The machine learning community Kaggle invites the global machine learning talent to tackle different competitions posed by various companies and organizations. This time, two of our AI experts, Mikko Tukiainen and Joni Juvonen are participating in a challenge aiming to improve diagnostics with computer vision. Together with a third machine learning expert Antti Karlsson, their team rähmä.ai is now after to automatically grade the severity of prostate cancer.
The competition, organized by the Dutch Radboud University Medical Center and the Swedish Karolinska Institute, focuses on leveraging computer vision to automatically grade the severity of cancer in prostate tissue samples. Precise diagnostics are key in curing prostate cancer, which is the second most common cancer among men.
Computer vision is already improving diagnostics to become more precise, but there’s still work to do. How familiar are you with using computer vision in this type of healthcare context?
Joni: I have built computer vision algorithms for reading point-of-care test results. Still, it’s entirely different to quantify a tracer signal from a test strip than to interpret a biological tissue. However, we have also participated in other diagnostics competitions, like the diabetic retinopathy or the pneumothorax chest x-ray detection competitions which had some similarities in terms of understanding the treatment and diagnostics process.
Mikko: In my previous job we were studying the capacities of computer vision in cancer diagnostics and recognizing different tumor types and even mutations in digitized tissue slide images. In addition, I have had several freelance projects, which aimed at automatising the diagnostics and grading of various eye diseases. Also the Kaggle competitions that Joni mentioned above would count as experience in the field.
What are some of the key learnings you’ve had so far in using computer vision to grade the severity of cancer?
Mikko: Although the competition is still ongoing, it already looks like we’re able to grade prostate cancer biopsies with machine learning, based on the current scores on the competition’s Leaderboard. This board shows all the teams participating and grades them according to their results. So far our own success has mainly been built on good data preprocessing.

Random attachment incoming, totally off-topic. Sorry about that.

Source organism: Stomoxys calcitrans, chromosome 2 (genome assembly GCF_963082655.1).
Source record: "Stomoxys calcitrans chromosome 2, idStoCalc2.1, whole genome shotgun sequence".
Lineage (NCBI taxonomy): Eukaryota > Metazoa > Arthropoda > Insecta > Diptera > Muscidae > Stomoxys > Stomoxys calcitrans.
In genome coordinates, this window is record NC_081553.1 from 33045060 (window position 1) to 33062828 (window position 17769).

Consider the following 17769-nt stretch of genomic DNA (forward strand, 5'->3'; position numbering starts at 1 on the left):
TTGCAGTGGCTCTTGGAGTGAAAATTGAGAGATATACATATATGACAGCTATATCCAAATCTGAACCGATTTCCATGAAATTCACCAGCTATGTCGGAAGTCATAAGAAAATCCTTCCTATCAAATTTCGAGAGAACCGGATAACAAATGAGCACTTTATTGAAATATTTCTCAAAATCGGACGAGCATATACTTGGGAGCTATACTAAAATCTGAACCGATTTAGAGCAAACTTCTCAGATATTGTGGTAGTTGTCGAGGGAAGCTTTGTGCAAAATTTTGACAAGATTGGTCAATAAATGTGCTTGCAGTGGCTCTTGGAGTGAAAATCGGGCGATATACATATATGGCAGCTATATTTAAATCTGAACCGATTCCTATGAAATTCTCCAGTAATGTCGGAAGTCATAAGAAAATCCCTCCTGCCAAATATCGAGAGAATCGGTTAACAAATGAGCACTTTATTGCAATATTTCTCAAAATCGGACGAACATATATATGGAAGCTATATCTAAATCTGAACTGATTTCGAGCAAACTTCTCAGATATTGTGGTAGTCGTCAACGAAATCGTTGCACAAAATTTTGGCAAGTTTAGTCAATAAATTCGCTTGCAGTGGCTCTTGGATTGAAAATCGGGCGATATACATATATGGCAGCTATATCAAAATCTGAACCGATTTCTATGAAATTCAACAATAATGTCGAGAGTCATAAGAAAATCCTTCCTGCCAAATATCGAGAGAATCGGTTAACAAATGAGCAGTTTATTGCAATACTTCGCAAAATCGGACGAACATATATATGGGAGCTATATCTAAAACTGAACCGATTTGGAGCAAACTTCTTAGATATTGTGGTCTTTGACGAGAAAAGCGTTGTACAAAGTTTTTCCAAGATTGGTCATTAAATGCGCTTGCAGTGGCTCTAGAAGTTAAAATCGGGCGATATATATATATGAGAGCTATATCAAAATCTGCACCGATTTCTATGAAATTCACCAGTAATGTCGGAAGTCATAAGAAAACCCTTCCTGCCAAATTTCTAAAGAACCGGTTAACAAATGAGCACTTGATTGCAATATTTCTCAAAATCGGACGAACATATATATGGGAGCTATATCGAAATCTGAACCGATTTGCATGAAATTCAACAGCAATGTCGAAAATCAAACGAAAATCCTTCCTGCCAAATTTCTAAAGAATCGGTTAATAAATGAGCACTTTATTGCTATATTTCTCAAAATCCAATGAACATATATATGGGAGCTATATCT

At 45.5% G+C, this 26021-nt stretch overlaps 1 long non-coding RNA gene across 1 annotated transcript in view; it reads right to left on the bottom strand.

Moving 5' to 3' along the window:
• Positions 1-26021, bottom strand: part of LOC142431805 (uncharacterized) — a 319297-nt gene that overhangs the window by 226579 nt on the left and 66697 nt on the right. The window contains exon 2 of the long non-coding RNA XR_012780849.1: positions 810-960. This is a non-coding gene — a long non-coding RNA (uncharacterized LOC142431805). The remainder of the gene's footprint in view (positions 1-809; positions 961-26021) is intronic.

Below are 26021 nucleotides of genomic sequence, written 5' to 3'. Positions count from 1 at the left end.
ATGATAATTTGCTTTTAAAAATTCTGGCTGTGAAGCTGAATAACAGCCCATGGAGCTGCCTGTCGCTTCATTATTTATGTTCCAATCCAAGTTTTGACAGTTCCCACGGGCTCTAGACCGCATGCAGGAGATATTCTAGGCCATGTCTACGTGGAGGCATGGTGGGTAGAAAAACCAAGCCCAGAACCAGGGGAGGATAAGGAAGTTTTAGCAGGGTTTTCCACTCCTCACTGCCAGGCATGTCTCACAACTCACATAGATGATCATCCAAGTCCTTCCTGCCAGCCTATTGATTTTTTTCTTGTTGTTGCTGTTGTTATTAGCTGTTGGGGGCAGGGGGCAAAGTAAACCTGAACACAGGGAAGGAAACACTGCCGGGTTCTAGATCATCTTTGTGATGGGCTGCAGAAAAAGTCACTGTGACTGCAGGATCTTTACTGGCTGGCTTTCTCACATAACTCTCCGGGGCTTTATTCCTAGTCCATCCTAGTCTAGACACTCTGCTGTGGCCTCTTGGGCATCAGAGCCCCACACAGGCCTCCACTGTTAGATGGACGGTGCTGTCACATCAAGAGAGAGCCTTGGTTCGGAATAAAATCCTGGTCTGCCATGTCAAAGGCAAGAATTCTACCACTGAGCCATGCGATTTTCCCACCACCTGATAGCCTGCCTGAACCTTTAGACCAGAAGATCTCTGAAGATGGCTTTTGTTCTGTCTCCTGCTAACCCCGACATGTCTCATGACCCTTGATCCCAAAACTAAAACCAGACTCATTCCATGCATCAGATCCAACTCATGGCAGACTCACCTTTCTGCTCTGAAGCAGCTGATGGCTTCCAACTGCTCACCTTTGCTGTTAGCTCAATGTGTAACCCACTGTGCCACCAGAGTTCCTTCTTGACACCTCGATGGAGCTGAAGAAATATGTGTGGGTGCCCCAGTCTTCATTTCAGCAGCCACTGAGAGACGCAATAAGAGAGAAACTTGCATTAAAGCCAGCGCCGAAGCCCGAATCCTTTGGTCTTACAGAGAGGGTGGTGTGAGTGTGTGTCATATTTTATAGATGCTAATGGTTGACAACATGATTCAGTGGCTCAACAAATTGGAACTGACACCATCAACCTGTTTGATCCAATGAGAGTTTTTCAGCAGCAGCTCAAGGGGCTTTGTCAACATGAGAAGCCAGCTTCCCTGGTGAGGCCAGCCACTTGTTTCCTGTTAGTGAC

In the beginning of the project, we had a telco with a pathologist from Turku University Hospital (Tyks) to briefly explain the grading. This discussion provided us with a lot of insight of what features a human pathologist would seek when grading the severity in a prostate cancer biopsy.
Understandably you can’t reveal your solution yet, but could you describe some of the methods you’re using.
Joni: We are still tweaking the architecture and trying different approaches for handling such giant tissue slides. The method that is working decently so far is processing the slide in smaller tiles through a convolutional neural network (CNN) feature extractor and pooling the outputs from all tiles to a classification module.
Mikko: We both have some previously acquired domain knowledge on digital pathology. There are tricks, such as color deconvolution, that we can use to balance the color variations in the slides. These variations are typically caused by the different protocols and scanners that different laboratories might have for staining and scanning the biopsies. However for the computer vision model, these variations might be confusing, which is why we try to eliminate them.